Loading ...
Sorry, an error occurred while loading the content.

Re: sanding, lumps, rudder

Expand Messages
  • Vince Chew
    David, If you are asking if my glass sheathing continues across the butt-joints, the answer is yes. My work table is 40 ft. long (sawhorses and planks). I
    Message 1 of 4 , Aug 1, 2000
    • 0 Attachment
      David,

      If you are asking if my glass sheathing continues across the
      butt-joints, the answer is yes. My work table is 40 ft. long
      (sawhorses and planks). I joined all of the sheets (5) in each
      layer using three layers of 9 oz. bias tape on each side.
      After building six layers one on top the other, I drew the
      curvature of one side of the bottom and sawed the curve in as
      many layers as my circular saw would penetrate (4 and part way
      into layer 5) at one time. I applied glass cloth in epoxy to
      the top two layers in the stack (had to flip one of them
      first). These were then turned over and became the bottom
      layer of the 3 layer bottom. BTW I am using 1/2 in. MDO. I
      have a series of rope block-and-tackles which slide in
      sections of sliding door track attached to my rafters on 8 ft.
      centers. I can lift a 40' x 4' x1/2" panel off my table and
      maneuver it over to the boat in about 4 minutes. I have to go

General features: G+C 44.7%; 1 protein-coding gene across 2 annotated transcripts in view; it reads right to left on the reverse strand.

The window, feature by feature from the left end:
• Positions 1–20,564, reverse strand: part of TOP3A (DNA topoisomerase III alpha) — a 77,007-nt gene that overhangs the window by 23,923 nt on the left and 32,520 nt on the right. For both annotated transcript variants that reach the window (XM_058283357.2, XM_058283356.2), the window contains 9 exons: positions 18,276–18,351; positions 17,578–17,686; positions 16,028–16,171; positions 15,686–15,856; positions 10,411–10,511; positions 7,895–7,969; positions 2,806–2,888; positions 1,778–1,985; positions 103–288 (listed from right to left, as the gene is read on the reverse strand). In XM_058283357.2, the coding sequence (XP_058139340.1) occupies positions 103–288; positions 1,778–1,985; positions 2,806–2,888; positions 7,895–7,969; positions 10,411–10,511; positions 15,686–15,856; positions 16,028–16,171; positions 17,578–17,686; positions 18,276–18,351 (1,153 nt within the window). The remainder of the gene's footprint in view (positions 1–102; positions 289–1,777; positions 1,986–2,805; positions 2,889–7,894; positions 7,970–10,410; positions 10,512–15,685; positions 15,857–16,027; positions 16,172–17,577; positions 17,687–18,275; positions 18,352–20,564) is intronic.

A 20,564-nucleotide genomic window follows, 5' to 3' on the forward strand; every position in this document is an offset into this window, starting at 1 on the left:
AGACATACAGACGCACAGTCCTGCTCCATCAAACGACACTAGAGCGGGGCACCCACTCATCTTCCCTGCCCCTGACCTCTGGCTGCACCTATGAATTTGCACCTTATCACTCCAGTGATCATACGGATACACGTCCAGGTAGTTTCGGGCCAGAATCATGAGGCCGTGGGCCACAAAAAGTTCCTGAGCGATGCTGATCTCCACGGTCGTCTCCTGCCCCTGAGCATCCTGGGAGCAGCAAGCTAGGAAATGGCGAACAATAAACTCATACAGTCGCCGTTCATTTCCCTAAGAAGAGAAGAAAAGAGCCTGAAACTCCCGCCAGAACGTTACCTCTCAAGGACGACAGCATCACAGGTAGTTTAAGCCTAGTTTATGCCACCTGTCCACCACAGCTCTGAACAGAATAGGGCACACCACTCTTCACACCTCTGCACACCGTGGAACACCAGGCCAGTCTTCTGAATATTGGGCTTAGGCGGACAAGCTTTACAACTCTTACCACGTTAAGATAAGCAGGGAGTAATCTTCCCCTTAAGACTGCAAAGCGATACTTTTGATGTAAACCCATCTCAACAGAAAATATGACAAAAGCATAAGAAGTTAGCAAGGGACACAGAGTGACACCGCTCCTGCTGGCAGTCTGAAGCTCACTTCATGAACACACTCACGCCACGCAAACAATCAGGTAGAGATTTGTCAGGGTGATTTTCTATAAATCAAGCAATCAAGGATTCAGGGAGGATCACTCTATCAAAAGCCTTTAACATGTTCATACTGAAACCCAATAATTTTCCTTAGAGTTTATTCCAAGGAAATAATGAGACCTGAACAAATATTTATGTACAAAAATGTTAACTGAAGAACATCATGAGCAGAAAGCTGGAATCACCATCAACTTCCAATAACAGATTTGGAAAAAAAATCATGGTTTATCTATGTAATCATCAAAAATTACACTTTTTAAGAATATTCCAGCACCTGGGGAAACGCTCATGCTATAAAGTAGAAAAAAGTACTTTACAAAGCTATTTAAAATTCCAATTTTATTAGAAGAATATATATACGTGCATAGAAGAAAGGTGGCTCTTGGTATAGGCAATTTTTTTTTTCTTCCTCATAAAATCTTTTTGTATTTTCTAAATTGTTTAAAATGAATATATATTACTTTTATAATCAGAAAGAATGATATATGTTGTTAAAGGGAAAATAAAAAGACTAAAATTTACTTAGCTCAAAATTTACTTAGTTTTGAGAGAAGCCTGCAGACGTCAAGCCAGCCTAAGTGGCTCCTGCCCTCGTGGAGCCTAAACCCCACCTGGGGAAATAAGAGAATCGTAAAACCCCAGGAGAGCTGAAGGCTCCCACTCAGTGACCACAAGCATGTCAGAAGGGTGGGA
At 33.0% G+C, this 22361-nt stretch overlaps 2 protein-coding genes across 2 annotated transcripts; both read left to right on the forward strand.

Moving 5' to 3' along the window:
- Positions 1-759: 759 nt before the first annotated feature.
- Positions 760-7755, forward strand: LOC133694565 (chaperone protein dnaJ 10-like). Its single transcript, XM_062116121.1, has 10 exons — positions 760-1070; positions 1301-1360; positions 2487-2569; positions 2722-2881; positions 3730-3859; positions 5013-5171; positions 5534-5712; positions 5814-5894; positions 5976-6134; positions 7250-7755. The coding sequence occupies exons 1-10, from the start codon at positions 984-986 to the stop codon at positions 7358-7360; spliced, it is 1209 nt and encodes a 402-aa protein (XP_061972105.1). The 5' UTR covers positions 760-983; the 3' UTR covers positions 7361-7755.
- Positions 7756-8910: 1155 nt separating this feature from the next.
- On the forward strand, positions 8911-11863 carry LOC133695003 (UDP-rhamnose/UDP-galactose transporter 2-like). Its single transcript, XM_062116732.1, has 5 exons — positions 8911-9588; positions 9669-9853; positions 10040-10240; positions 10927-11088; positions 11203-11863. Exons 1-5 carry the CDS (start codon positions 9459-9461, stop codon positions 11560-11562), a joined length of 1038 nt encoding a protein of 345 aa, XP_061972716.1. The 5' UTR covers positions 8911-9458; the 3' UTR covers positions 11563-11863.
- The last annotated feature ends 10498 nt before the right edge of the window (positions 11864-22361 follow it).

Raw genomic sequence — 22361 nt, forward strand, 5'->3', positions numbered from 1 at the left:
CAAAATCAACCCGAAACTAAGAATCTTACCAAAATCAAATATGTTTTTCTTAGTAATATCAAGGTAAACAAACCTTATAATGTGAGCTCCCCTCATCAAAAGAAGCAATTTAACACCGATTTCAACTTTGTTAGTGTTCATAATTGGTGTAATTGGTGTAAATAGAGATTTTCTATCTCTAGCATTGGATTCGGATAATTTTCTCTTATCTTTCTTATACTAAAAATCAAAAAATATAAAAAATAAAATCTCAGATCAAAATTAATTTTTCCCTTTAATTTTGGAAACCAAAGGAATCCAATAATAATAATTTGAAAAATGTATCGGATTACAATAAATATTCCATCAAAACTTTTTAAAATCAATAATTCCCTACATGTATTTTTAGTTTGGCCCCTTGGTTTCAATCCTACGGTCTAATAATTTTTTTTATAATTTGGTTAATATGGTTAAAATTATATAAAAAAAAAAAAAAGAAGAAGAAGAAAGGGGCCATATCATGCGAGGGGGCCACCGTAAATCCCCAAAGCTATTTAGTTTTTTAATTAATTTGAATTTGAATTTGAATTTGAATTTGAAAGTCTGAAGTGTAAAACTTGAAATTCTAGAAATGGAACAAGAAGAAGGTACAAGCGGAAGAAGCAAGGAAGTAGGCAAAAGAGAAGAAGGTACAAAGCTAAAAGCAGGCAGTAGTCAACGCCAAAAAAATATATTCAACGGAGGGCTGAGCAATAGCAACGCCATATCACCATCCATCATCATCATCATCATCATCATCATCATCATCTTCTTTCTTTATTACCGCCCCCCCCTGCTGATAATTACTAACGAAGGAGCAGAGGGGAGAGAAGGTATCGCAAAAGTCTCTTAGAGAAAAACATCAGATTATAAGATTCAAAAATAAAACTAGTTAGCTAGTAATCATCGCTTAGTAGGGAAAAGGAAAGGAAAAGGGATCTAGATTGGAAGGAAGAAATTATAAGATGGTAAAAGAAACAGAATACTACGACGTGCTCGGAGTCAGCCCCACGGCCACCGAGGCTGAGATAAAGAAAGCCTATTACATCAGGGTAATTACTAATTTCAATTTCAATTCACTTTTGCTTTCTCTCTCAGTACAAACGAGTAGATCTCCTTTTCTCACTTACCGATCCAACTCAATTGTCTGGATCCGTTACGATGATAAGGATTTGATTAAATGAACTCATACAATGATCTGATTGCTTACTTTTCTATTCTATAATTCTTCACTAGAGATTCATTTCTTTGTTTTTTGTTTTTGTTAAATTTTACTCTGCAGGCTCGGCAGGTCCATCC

up and down the line adjusting pulleys several times during
      the maneuver. I cleat the tails of the rope tackles on the
      handles of the C clamps which I use to grab onto the panel.
      After getting 2 layers attached to the bottom with thickened
      epoxy and screws, I could then finish cutting through the rest
      of the layers following the saw kerf left in layer 5. There is
      a full lenghth center shoe (keel) on this design which is
      about 2 ft wide and 4 layers of 1/2 in. ply thick. This allows
      the bottom layers to run fore and aft joining up the center
      over this shoe. So the center 2 ft of the hull is 7 layers of
      1/2 in. (Bolger designed this hull as a river cruiser, and
      there are all sorts of things found floating in most rivers.
      Hopefully, the bottom of my boat will take an occasional
      floating log in stride.) I am just today glueing the last
      layers of the bottom onto the hull.

      Vince
      >
      > Is there any "laminated joint" effect that is lost doing it this
      way
      > rather than laminating *after* the plywood is bent into shape?
      >
      > YIBB,
      >
      > David
      >
      > CRUMBLING EMPIRE PRODUCTIONS
      > 134 W.26th St. 12th Floor
      > New York, NY 10001
      > (212) 247-0296
    Your message has been successfully submitted and would be delivered to recipients shortly.